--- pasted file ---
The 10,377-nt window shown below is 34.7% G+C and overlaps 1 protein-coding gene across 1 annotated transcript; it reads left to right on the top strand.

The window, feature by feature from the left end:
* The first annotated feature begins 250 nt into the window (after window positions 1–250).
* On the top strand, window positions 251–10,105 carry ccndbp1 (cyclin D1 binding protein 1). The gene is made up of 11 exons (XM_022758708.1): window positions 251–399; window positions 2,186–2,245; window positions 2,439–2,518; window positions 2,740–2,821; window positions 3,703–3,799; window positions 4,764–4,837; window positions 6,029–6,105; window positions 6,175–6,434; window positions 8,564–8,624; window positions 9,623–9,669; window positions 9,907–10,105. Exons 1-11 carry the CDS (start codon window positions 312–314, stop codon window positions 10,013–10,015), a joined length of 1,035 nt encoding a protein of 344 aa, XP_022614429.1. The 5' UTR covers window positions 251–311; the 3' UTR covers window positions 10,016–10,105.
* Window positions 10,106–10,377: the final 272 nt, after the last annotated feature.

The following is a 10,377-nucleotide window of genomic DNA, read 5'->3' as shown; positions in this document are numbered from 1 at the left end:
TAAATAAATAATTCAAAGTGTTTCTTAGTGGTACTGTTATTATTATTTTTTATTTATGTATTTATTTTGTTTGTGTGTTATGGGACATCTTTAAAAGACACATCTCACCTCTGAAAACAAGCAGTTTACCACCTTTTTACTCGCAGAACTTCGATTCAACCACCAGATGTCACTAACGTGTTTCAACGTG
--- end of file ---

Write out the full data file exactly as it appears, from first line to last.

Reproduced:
The 10,377-nt window shown below is 34.7% G+C and overlaps 1 protein-coding gene across 1 annotated transcript; it reads left to right on the top strand.

The window, feature by feature from the left end:
* The first annotated feature begins 250 nt into the window (after window positions 1–250).
* On the top strand, window positions 251–10,105 carry ccndbp1 (cyclin D1 binding protein 1). The gene is made up of 11 exons (XM_022758708.1): window positions 251–399; window positions 2,186–2,245; window positions 2,439–2,518; window positions 2,740–2,821; window positions 3,703–3,799; window positions 4,764–4,837; window positions 6,029–6,105; window positions 6,175–6,434; window positions 8,564–8,624; window positions 9,623–9,669; window positions 9,907–10,105. Exons 1-11 carry the CDS (start codon window positions 312–314, stop codon window positions 10,013–10,015), a joined length of 1,035 nt encoding a protein of 344 aa, XP_022614429.1. The 5' UTR covers window positions 251–311; the 3' UTR covers window positions 10,016–10,105.
* Window positions 10,106–10,377: the final 272 nt, after the last annotated feature.

The following is a 10,377-nucleotide window of genomic DNA, read 5'->3' as shown; positions in this document are numbered from 1 at the left end:
TAAATAAATAATTCAAAGTGTTTCTTAGTGGTACTGTTATTATTATTTTTTATTTATGTATTTATTTTGTTTGTGTGTTATGGGACATCTTTAAAAGACACATCTCACCTCTGAAAACAAGCAGTTTACCACCTTTTTACTCGCAGAACTTCGATTCAACCACCAGATGTCACTAACGTGTTTCAACGTG